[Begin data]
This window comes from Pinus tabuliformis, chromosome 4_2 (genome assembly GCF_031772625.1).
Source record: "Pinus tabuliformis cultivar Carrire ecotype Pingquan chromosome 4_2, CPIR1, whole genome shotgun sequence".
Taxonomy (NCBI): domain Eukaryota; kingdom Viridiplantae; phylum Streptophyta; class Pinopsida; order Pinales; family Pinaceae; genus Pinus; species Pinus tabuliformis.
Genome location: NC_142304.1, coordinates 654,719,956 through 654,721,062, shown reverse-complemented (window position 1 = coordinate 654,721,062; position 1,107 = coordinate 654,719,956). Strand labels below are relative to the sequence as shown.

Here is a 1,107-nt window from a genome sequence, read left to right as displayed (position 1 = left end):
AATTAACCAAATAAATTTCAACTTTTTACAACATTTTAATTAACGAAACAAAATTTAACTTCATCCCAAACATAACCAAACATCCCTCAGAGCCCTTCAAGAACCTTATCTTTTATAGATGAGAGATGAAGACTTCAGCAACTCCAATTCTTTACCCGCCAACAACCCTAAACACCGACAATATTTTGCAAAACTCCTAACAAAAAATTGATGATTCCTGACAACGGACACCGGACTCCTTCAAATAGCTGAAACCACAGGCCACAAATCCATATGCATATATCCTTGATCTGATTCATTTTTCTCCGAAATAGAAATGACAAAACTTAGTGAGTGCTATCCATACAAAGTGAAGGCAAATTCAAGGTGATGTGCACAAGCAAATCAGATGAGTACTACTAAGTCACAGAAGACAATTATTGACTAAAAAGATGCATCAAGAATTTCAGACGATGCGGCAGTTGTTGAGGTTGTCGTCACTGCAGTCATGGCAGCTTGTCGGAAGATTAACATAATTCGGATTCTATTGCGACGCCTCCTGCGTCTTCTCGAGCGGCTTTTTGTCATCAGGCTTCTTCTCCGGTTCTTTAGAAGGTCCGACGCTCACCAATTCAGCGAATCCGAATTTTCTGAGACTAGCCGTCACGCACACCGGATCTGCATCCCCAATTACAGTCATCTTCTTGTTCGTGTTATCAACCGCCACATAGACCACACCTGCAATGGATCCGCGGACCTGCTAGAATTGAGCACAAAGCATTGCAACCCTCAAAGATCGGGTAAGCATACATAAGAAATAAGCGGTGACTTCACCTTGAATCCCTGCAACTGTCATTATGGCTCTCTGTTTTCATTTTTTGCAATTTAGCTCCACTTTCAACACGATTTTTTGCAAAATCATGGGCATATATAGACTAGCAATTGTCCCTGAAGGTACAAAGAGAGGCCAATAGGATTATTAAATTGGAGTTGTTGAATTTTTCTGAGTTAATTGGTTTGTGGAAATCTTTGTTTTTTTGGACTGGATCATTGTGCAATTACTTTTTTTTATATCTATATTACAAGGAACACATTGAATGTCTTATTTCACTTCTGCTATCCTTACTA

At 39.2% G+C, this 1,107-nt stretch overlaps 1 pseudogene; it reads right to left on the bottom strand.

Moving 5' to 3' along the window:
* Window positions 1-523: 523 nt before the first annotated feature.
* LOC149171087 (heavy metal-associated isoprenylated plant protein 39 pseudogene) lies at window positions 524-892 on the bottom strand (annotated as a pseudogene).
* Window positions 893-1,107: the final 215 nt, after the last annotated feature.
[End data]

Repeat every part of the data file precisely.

This window comes from Pinus tabuliformis, chromosome 4_2 (genome assembly GCF_031772625.1).
Source record: "Pinus tabuliformis cultivar Carrire ecotype Pingquan chromosome 4_2, CPIR1, whole genome shotgun sequence".
Taxonomy (NCBI): domain Eukaryota; kingdom Viridiplantae; phylum Streptophyta; class Pinopsida; order Pinales; family Pinaceae; genus Pinus; species Pinus tabuliformis.
Genome location: NC_142304.1, coordinates 654,719,956 through 654,721,062, shown reverse-complemented (window position 1 = coordinate 654,721,062; position 1,107 = coordinate 654,719,956). Strand labels below are relative to the sequence as shown.

Here is a 1,107-nt window from a genome sequence, read left to right as displayed (position 1 = left end):
AATTAACCAAATAAATTTCAACTTTTTACAACATTTTAATTAACGAAACAAAATTTAACTTCATCCCAAACATAACCAAACATCCCTCAGAGCCCTTCAAGAACCTTATCTTTTATAGATGAGAGATGAAGACTTCAGCAACTCCAATTCTTTACCCGCCAACAACCCTAAACACCGACAATATTTTGCAAAACTCCTAACAAAAAATTGATGATTCCTGACAACGGACACCGGACTCCTTCAAATAGCTGAAACCACAGGCCACAAATCCATATGCATATATCCTTGATCTGATTCATTTTTCTCCGAAATAGAAATGACAAAACTTAGTGAGTGCTATCCATACAAAGTGAAGGCAAATTCAAGGTGATGTGCACAAGCAAATCAGATGAGTACTACTAAGTCACAGAAGACAATTATTGACTAAAAAGATGCATCAAGAATTTCAGACGATGCGGCAGTTGTTGAGGTTGTCGTCACTGCAGTCATGGCAGCTTGTCGGAAGATTAACATAATTCGGATTCTATTGCGACGCCTCCTGCGTCTTCTCGAGCGGCTTTTTGTCATCAGGCTTCTTCTCCGGTTCTTTAGAAGGTCCGACGCTCACCAATTCAGCGAATCCGAATTTTCTGAGACTAGCCGTCACGCACACCGGATCTGCATCCCCAATTACAGTCATCTTCTTGTTCGTGTTATCAACCGCCACATAGACCACACCTGCAATGGATCCGCGGACCTGCTAGAATTGAGCACAAAGCATTGCAACCCTCAAAGATCGGGTAAGCATACATAAGAAATAAGCGGTGACTTCACCTTGAATCCCTGCAACTGTCATTATGGCTCTCTGTTTTCATTTTTTGCAATTTAGCTCCACTTTCAACACGATTTTTTGCAAAATCATGGGCATATATAGACTAGCAATTGTCCCTGAAGGTACAAAGAGAGGCCAATAGGATTATTAAATTGGAGTTGTTGAATTTTTCTGAGTTAATTGGTTTGTGGAAATCTTTGTTTTTTTGGACTGGATCATTGTGCAATTACTTTTTTTTATATCTATATTACAAGGAACACATTGAATGTCTTATTTCACTTCTGCTATCCTTACTA

At 39.2% G+C, this 1,107-nt stretch overlaps 1 pseudogene; it reads right to left on the bottom strand.

Moving 5' to 3' along the window:
* Window positions 1-523: 523 nt before the first annotated feature.
* LOC149171087 (heavy metal-associated isoprenylated plant protein 39 pseudogene) lies at window positions 524-892 on the bottom strand (annotated as a pseudogene).
* Window positions 893-1,107: the final 215 nt, after the last annotated feature.